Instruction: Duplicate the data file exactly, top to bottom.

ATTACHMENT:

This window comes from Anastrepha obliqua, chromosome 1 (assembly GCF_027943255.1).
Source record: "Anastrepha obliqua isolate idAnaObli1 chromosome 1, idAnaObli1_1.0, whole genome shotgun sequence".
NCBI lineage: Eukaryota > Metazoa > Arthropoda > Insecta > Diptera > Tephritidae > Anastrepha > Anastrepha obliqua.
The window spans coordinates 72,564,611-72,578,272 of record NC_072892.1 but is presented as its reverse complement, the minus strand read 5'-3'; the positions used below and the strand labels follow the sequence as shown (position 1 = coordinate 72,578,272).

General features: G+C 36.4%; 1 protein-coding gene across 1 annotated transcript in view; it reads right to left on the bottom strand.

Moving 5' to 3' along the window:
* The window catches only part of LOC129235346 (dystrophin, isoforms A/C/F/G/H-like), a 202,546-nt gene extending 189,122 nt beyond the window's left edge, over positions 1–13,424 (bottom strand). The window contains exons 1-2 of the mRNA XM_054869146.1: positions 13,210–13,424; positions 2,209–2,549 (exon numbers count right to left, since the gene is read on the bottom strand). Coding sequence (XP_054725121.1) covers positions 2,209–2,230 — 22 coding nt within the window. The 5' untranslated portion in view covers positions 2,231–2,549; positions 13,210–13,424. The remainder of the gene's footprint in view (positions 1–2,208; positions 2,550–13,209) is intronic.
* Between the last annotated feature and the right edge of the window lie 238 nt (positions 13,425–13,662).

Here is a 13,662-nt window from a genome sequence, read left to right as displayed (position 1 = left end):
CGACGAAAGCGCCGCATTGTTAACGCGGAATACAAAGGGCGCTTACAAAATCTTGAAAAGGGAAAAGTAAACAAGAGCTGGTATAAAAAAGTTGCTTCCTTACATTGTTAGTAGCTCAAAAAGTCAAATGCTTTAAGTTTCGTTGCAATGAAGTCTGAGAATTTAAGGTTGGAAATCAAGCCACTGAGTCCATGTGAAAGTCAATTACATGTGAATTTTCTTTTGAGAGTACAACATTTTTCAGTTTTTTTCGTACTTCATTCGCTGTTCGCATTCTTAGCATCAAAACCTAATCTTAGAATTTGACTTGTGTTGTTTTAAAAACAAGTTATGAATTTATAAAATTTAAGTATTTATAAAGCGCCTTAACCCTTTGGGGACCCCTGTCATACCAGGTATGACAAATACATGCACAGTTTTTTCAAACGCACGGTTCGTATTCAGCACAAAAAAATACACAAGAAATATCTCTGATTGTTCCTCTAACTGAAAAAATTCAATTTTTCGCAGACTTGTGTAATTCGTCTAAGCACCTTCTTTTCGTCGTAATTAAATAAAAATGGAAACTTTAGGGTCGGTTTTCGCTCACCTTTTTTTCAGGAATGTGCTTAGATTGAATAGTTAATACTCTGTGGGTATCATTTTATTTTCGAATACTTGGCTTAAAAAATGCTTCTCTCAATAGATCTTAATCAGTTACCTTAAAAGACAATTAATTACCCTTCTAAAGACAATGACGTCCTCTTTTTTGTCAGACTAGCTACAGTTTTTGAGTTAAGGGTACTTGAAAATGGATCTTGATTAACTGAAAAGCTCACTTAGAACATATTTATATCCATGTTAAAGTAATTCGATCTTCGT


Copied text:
This window comes from Anastrepha obliqua, chromosome 1 (assembly GCF_027943255.1).
Source record: "Anastrepha obliqua isolate idAnaObli1 chromosome 1, idAnaObli1_1.0, whole genome shotgun sequence".
NCBI lineage: Eukaryota > Metazoa > Arthropoda > Insecta > Diptera > Tephritidae > Anastrepha > Anastrepha obliqua.
The window spans coordinates 72,564,611-72,578,272 of record NC_072892.1 but is presented as its reverse complement, the minus strand read 5'-3'; the positions used below and the strand labels follow the sequence as shown (position 1 = coordinate 72,578,272).

General features: G+C 36.4%; 1 protein-coding gene across 1 annotated transcript in view; it reads right to left on the bottom strand.

Moving 5' to 3' along the window:
* The window catches only part of LOC129235346 (dystrophin, isoforms A/C/F/G/H-like), a 202,546-nt gene extending 189,122 nt beyond the window's left edge, over positions 1–13,424 (bottom strand). The window contains exons 1-2 of the mRNA XM_054869146.1: positions 13,210–13,424; positions 2,209–2,549 (exon numbers count right to left, since the gene is read on the bottom strand). Coding sequence (XP_054725121.1) covers positions 2,209–2,230 — 22 coding nt within the window. The 5' untranslated portion in view covers positions 2,231–2,549; positions 13,210–13,424. The remainder of the gene's footprint in view (positions 1–2,208; positions 2,550–13,209) is intronic.
* Between the last annotated feature and the right edge of the window lie 238 nt (positions 13,425–13,662).

Here is a 13,662-nt window from a genome sequence, read left to right as displayed (position 1 = left end):
CGACGAAAGCGCCGCATTGTTAACGCGGAATACAAAGGGCGCTTACAAAATCTTGAAAAGGGAAAAGTAAACAAGAGCTGGTATAAAAAAGTTGCTTCCTTACATTGTTAGTAGCTCAAAAAGTCAAATGCTTTAAGTTTCGTTGCAATGAAGTCTGAGAATTTAAGGTTGGAAATCAAGCCACTGAGTCCATGTGAAAGTCAATTACATGTGAATTTTCTTTTGAGAGTACAACATTTTTCAGTTTTTTTCGTACTTCATTCGCTGTTCGCATTCTTAGCATCAAAACCTAATCTTAGAATTTGACTTGTGTTGTTTTAAAAACAAGTTATGAATTTATAAAATTTAAGTATTTATAAAGCGCCTTAACCCTTTGGGGACCCCTGTCATACCAGGTATGACAAATACATGCACAGTTTTTTCAAACGCACGGTTCGTATTCAGCACAAAAAAATACACAAGAAATATCTCTGATTGTTCCTCTAACTGAAAAAATTCAATTTTTCGCAGACTTGTGTAATTCGTCTAAGCACCTTCTTTTCGTCGTAATTAAATAAAAATGGAAACTTTAGGGTCGGTTTTCGCTCACCTTTTTTTCAGGAATGTGCTTAGATTGAATAGTTAATACTCTGTGGGTATCATTTTATTTTCGAATACTTGGCTTAAAAAATGCTTCTCTCAATAGATCTTAATCAGTTACCTTAAAAGACAATTAATTACCCTTCTAAAGACAATGACGTCCTCTTTTTTGTCAGACTAGCTACAGTTTTTGAGTTAAGGGTACTTGAAAATGGATCTTGATTAACTGAAAAGCTCACTTAGAACATATTTATATCCATGTTAAAGTAATTCGATCTTCGT